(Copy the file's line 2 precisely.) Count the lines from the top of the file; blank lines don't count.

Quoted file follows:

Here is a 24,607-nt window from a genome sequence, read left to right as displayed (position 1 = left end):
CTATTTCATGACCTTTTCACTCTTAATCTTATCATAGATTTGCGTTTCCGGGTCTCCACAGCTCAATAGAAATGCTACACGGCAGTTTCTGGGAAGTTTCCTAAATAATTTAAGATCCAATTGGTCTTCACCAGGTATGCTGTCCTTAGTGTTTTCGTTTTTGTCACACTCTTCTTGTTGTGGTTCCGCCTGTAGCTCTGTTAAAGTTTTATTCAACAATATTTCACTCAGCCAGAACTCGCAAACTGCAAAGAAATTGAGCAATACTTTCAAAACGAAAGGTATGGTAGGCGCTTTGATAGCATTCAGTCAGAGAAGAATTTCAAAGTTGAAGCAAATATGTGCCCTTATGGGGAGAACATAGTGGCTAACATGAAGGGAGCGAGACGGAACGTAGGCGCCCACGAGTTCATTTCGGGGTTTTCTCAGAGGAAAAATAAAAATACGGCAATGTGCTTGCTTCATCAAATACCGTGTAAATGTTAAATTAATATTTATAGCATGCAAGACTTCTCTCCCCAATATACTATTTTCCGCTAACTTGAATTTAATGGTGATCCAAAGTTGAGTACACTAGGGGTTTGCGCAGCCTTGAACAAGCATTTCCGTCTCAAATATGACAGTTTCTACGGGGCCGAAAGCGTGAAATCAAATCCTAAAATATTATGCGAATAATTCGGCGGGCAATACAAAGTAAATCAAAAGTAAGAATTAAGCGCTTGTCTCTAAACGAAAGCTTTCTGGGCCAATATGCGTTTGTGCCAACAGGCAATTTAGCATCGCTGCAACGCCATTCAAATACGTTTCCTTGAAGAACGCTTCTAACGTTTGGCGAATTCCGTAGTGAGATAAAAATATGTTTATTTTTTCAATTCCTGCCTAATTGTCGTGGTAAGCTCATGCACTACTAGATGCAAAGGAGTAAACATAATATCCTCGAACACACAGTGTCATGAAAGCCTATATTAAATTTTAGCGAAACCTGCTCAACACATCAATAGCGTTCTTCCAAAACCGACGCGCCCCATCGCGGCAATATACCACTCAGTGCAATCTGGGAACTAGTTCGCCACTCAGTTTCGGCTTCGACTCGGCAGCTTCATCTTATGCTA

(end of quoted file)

CTATTTCATGACCTTTTCACTCTTAATCTTATCATAGATTTGCGTTTCCGGGTCTCCACAGCTCAATAGAAATGCTACACGGCAGTTTCTGGGAAGTTTCCTAAATAATTTAAGATCCAATTGGTCTTCACCAGGTATGCTGTCCTTAGTGTTTTCGTTTTTGTCACACTCTTCTTGTTGTGGTTCCGCCTGTAGCTCTGTTAAAGTTTTATTCAACAATATTTCACTCAGCCAGAACTCGCAAACTGCAAAGAAATTGAGCAATACTTTCAAAACGAAAGGTATGGTAGGCGCTTTGATAGCATTCAGTCAGAGAAGAATTTCAAAGTTGAAGCAAATATGTGCCCTTATGGGGAGAACATAGTGGCTAACATGAAGGGAGCGAGACGGAACGTAGGCGCCCACGAGTTCATTTCGGGGTTTTCTCAGAGGAAAAATAAAAATACGGCAATGTGCTTGCTTCATCAAATACCGTGTAAATGTTAAATTAATATTTATAGCATGCAAGACTTCTCTCCCCAATATACTATTTTCCGCTAACTTGAATTTAATGGTGATCCAAAGTTGAGTACACTAGGGGTTTGCGCAGCCTTGAACAAGCATTTCCGTCTCAAATATGACAGTTTCTACGGGGCCGAAAGCGTGAAATCAAATCCTAAAATATTATGCGAATAATTCGGCGGGCAATACAAAGTAAATCAAAAGTAAGAATTAAGCGCTTGTCTCTAAACGAAAGCTTTCTGGGCCAATATGCGTTTGTGCCAACAGGCAATTTAGCATCGCTGCAACGCCATTCAAATACGTTTCCTTGAAGAACGCTTCTAACGTTTGGCGAATTCCGTAGTGAGATAAAAATATGTTTATTTTTTCAATTCCTGCCTAATTGTCGTGGTAAGCTCATGCACTACTAGATGCAAAGGAGTAAACATAATATCCTCGAACACACAGTGTCATGAAAGCCTATATTAAATTTTAGCGAAACCTGCTCAACACATCAATAGCGTTCTTCCAAAACCGACGCGCCCCATCGCGGCAATATACCACTCAGTGCAATCTGGGAACTAGTTCGCCACTCAGTTTCGGCTTCGACTCGGCAGCTTCATCTTATGCTA